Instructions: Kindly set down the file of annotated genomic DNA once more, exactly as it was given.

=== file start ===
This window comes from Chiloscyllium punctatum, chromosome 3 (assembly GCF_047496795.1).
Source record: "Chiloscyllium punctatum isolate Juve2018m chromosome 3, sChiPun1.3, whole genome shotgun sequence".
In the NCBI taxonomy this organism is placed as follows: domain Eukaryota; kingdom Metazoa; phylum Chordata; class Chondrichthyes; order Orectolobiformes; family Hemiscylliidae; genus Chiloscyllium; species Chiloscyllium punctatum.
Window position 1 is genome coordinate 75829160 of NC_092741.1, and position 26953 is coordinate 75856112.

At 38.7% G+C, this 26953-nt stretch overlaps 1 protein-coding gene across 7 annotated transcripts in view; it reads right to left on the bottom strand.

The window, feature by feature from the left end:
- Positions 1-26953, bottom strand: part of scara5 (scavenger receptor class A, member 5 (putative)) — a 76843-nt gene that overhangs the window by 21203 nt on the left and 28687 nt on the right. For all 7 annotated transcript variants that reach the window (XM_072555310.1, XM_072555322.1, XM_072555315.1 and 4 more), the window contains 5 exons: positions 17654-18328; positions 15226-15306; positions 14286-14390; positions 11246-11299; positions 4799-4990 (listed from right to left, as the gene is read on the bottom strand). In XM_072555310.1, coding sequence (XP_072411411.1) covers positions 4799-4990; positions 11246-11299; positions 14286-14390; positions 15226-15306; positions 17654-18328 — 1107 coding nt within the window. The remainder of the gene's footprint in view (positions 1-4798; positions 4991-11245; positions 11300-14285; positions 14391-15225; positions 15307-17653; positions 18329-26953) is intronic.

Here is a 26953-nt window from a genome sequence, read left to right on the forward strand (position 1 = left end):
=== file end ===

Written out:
This window comes from Chiloscyllium punctatum, chromosome 3 (assembly GCF_047496795.1).
Source record: "Chiloscyllium punctatum isolate Juve2018m chromosome 3, sChiPun1.3, whole genome shotgun sequence".
In the NCBI taxonomy this organism is placed as follows: domain Eukaryota; kingdom Metazoa; phylum Chordata; class Chondrichthyes; order Orectolobiformes; family Hemiscylliidae; genus Chiloscyllium; species Chiloscyllium punctatum.
Window position 1 is genome coordinate 75829160 of NC_092741.1, and position 26953 is coordinate 75856112.

At 38.7% G+C, this 26953-nt stretch overlaps 1 protein-coding gene across 7 annotated transcripts in view; it reads right to left on the bottom strand.

The window, feature by feature from the left end:
- Positions 1-26953, bottom strand: part of scara5 (scavenger receptor class A, member 5 (putative)) — a 76843-nt gene that overhangs the window by 21203 nt on the left and 28687 nt on the right. For all 7 annotated transcript variants that reach the window (XM_072555310.1, XM_072555322.1, XM_072555315.1 and 4 more), the window contains 5 exons: positions 17654-18328; positions 15226-15306; positions 14286-14390; positions 11246-11299; positions 4799-4990 (listed from right to left, as the gene is read on the bottom strand). In XM_072555310.1, coding sequence (XP_072411411.1) covers positions 4799-4990; positions 11246-11299; positions 14286-14390; positions 15226-15306; positions 17654-18328 — 1107 coding nt within the window. The remainder of the gene's footprint in view (positions 1-4798; positions 4991-11245; positions 11300-14285; positions 14391-15225; positions 15307-17653; positions 18329-26953) is intronic.

Here is a 26953-nt window from a genome sequence, read left to right on the forward strand (position 1 = left end):